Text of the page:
There’s a wonderful cartoon by Paul Noth that appeared in the New Yorker a few years ago.[4] Two medieval armies are drawn facing one another; shields in front, swords and spears at the ready. “There can be no peace until they renounce their Rabbit God and accept our Duck God,” declares one fighter to another. Their army marches beneath banners with pictures of a duck, while the other army marches beneath banners with pictures of rabbits. However, the reader sees that the banners look exactly the same: a circle head with two bars — a rabbit’s ears or a duck’s bill, depending on your perspective. Of course, not all disputes are simple misunderstandings (though it’s amazing how many are). But when we find ourselves looking at someone, treating someone, like an “Other,” if we take a moment to try and see things from their perspective, it can do much to help us remember our common humanity.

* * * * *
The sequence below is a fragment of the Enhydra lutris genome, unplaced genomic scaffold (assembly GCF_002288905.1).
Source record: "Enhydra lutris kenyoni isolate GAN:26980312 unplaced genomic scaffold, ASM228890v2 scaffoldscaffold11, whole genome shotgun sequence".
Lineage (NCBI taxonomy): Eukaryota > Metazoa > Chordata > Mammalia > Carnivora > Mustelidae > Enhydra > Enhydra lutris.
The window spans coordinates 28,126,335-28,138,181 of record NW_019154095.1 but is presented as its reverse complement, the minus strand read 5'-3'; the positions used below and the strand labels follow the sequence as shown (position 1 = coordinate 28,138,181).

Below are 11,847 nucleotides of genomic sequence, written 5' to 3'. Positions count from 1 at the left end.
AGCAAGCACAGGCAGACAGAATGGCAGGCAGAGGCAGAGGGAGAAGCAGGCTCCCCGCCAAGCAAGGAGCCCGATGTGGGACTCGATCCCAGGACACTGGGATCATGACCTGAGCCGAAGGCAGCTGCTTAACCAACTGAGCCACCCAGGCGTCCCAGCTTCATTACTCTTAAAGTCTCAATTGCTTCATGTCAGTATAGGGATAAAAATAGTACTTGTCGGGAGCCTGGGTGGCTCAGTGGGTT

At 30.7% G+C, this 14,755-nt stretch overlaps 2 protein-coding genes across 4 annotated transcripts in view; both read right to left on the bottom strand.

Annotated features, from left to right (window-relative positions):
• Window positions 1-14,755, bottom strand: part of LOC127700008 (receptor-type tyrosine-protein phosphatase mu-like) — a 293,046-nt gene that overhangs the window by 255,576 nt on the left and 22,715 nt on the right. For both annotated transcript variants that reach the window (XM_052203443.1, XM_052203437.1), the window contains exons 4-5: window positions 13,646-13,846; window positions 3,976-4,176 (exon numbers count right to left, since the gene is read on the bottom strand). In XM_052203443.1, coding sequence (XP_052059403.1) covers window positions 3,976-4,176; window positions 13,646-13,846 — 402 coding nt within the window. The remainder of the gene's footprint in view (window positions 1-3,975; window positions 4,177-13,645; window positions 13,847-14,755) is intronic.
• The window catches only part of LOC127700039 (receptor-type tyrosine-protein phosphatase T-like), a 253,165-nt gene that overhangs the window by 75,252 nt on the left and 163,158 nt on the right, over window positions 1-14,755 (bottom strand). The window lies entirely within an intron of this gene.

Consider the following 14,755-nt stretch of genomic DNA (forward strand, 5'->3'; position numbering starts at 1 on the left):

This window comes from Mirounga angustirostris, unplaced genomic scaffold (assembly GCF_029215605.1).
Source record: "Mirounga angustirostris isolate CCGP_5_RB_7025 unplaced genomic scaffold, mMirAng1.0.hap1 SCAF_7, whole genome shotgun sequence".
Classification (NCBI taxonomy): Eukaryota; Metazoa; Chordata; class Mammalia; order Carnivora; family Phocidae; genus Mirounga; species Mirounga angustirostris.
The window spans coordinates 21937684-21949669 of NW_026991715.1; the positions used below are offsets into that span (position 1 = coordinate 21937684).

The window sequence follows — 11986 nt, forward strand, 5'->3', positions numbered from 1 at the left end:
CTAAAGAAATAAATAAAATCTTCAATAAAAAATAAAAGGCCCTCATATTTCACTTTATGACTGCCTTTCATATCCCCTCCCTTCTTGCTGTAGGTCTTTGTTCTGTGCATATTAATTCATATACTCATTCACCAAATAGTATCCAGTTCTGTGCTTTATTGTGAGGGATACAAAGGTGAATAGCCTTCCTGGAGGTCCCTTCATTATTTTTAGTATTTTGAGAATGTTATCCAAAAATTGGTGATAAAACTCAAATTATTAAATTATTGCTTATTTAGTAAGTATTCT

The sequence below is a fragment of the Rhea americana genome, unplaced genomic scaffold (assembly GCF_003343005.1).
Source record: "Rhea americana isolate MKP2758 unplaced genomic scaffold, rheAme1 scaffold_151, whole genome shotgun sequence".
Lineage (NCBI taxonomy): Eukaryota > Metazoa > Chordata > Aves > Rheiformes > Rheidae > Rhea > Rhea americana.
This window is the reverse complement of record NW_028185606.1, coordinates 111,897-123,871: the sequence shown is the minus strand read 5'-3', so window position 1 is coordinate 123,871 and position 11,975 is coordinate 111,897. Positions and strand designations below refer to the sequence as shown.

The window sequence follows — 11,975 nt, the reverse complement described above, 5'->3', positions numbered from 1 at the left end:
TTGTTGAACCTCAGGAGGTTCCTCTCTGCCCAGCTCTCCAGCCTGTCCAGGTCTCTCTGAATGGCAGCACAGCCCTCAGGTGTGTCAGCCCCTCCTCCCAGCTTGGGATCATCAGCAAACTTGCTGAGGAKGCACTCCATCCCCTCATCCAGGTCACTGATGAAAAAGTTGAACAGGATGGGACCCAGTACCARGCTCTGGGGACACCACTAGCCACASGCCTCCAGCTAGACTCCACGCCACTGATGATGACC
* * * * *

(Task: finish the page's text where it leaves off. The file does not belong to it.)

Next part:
This is the most significant contribution of Yossi Klein Halevi’s recent book on the Israeli-Palestinian crisis, entitled Letters to My Palestinian Neighbor. “A helicopter crosses your hill,” he writes. “I feel an involuntary relief: We are being protected, especially on this day [Yom HaAtzma’ut – Israel’s Independence Day], a tempting time for terror attacks. But then I think of you: How frightening it must be for you and your children to hear helicopters hovering over your home. This is the curse of our relationship: My protection is your vulnerability, my celebration your defeat.” To be sure, there’s a long journey from empathy to peace — but empathy is nonetheless a vital, significant, and powerful first step.